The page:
26. Schwarz N, Bohner G. The construction of attitudes. Blackwell Handbook of Social Psychology; 2001.

 27. Chaiklin H. Attitudes, behavior, and social practice. The Journal of Sociology and & Social Welfare. 2011; 38 (1).

 28. Kyilleh JM, Tabong PTN, Konlaan BB. Adolescents’ reproductive health knowledge, choices and factors affecting reproductive health choices: a qualitative study in the West Gonja District in Northern region, Ghana. BMC International Health and Human Rights. 2018;18 (1): 1–12.

 29. Andoh-Adjei FX, Cornelissen D, Asante FA, Spaan E, Van Der VeldenK. Does capitation payment under national health insurance affect subscribers’ trust in their primary care provider? a cross-sectional survey of insurance subscribers in Ghana. BMC Health Services Research. 2016; 16 (1): 1–10.

 30. Campbell P, Owoka O, Odugbemi T. National health insurance scheme: are the artisans benefitting in Lagos state, Nigeria?. Journal of Clinical Sciences. 2016; 13( 3): 122.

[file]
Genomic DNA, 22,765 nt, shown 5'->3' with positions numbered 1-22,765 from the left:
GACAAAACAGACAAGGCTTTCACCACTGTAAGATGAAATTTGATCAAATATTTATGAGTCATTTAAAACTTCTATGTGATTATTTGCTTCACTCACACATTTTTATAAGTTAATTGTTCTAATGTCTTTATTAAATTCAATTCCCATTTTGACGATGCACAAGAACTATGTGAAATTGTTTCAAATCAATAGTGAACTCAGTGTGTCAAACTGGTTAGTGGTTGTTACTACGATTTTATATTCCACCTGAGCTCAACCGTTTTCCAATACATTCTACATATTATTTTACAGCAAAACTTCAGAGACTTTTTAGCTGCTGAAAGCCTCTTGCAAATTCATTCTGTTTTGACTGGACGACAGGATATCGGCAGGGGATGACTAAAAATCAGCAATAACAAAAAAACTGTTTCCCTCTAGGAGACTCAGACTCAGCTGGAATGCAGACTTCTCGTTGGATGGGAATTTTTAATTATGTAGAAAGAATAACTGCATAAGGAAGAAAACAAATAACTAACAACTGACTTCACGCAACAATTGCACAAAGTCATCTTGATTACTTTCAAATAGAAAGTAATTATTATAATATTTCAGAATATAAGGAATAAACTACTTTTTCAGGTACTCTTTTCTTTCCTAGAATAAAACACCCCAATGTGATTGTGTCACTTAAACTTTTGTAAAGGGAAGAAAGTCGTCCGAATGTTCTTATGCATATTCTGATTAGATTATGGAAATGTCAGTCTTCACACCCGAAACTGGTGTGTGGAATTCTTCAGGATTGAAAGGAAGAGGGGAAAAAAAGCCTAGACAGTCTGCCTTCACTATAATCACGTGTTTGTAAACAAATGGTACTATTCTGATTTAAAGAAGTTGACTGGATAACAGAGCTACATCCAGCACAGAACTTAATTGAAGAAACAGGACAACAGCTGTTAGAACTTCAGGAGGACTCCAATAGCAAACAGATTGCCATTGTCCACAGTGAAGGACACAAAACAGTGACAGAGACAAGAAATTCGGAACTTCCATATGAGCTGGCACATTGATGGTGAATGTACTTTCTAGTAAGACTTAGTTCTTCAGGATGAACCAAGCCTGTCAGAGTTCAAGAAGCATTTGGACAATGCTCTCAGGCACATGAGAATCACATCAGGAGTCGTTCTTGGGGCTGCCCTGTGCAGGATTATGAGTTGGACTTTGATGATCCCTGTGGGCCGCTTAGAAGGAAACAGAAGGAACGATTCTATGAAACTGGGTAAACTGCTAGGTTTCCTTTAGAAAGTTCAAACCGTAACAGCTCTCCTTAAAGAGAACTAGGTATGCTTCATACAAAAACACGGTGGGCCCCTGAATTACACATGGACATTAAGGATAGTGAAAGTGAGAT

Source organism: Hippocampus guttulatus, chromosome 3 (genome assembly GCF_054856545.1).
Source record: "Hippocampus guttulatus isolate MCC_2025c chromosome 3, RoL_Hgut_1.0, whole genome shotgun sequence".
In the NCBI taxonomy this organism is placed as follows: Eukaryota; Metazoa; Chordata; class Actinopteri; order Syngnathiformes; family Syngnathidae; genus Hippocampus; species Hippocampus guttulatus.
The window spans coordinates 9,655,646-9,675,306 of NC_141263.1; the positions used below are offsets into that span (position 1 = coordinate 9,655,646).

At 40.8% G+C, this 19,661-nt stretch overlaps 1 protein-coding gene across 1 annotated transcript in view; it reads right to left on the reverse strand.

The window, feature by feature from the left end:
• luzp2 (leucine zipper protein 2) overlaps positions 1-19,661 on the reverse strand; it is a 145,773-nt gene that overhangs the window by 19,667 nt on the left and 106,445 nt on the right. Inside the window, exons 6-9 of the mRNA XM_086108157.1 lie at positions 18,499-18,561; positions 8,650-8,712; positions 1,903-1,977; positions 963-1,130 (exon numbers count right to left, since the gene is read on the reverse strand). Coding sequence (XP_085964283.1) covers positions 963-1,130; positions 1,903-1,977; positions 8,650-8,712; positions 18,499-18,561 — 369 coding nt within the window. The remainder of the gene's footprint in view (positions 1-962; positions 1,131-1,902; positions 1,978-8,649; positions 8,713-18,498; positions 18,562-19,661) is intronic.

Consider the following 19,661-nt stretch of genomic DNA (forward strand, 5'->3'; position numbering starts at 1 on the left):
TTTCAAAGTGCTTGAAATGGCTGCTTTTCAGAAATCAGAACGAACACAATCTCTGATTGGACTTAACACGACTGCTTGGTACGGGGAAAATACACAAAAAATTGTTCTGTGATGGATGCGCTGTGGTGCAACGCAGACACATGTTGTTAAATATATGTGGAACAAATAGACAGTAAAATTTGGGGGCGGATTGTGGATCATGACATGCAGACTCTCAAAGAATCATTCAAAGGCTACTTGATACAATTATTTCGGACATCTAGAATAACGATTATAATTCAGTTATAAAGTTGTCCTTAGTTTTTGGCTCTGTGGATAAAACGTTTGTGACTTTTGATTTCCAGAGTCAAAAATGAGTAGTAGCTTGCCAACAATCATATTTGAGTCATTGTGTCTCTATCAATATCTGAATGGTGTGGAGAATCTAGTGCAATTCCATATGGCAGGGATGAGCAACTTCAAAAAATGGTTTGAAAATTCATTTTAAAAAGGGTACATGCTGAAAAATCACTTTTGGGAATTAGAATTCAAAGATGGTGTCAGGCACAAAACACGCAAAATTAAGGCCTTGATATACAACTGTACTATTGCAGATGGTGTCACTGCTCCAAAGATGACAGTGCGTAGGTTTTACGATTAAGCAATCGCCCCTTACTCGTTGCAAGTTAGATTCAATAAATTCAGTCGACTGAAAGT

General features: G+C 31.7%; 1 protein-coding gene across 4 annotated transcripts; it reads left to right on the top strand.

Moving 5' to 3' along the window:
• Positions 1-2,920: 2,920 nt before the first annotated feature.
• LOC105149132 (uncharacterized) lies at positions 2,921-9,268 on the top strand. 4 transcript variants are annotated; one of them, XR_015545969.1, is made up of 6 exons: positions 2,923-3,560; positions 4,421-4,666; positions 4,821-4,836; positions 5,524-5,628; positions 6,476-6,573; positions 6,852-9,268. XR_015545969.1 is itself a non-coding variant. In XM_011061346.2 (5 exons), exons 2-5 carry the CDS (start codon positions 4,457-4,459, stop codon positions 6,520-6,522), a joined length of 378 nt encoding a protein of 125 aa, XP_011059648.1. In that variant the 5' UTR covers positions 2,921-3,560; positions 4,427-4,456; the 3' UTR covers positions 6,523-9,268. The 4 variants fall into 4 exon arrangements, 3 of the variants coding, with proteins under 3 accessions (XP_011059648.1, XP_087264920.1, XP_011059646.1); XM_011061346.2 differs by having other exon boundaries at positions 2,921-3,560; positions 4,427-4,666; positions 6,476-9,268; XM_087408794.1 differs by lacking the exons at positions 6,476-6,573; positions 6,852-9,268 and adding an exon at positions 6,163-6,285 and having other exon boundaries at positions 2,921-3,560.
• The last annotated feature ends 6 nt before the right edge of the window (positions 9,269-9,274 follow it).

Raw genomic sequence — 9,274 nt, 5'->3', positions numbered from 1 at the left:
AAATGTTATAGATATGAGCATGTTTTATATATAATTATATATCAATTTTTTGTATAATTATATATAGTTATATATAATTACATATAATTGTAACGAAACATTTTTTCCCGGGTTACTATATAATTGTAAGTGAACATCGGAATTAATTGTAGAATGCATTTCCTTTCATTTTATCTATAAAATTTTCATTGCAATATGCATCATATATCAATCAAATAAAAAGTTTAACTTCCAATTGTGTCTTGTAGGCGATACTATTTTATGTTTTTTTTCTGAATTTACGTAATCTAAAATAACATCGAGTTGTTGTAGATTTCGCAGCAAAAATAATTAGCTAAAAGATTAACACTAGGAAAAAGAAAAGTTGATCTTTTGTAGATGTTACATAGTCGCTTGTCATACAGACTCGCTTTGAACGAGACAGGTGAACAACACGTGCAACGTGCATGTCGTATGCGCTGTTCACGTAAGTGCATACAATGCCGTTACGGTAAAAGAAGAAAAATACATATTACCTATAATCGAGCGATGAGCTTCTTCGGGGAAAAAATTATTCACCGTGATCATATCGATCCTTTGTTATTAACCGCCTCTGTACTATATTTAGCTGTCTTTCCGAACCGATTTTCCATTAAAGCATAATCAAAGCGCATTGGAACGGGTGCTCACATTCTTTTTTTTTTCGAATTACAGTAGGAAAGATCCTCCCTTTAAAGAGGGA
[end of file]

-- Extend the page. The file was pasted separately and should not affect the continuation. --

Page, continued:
31. Ansha MG, Bosho CJ, Jaleta FT. Reproductive health services utilization and associated factors among adolescents in Anchar District, East Ethiopia. Journal of Family & Reproductive Health. 2017; 11 (2): 110–8.

 32. Badan Penyelenggara Jaminan Sosial Kesehatan. Peraturan Badan Penyelenggara Jaminan Sosial Kesehatan nomor 1 tahun 2014 tentang penyelenggaraan jaminan kesehatan. Jakarta; 2013.

 33. Gyimah SO, Takyi BK, Addai I. Challenges to the reproductive-health needs of African women: on religion and maternal health utilization inGhana. Social Science & Medicine. 2006; 62 (12): 2930–44.

 34. Gobah FK, Zhang L. The national health insurance scheme in Ghana: prospects and challenges: a cross-sectional evidence. Global Journal of Health Science. 2011; 3 (2): 90–101.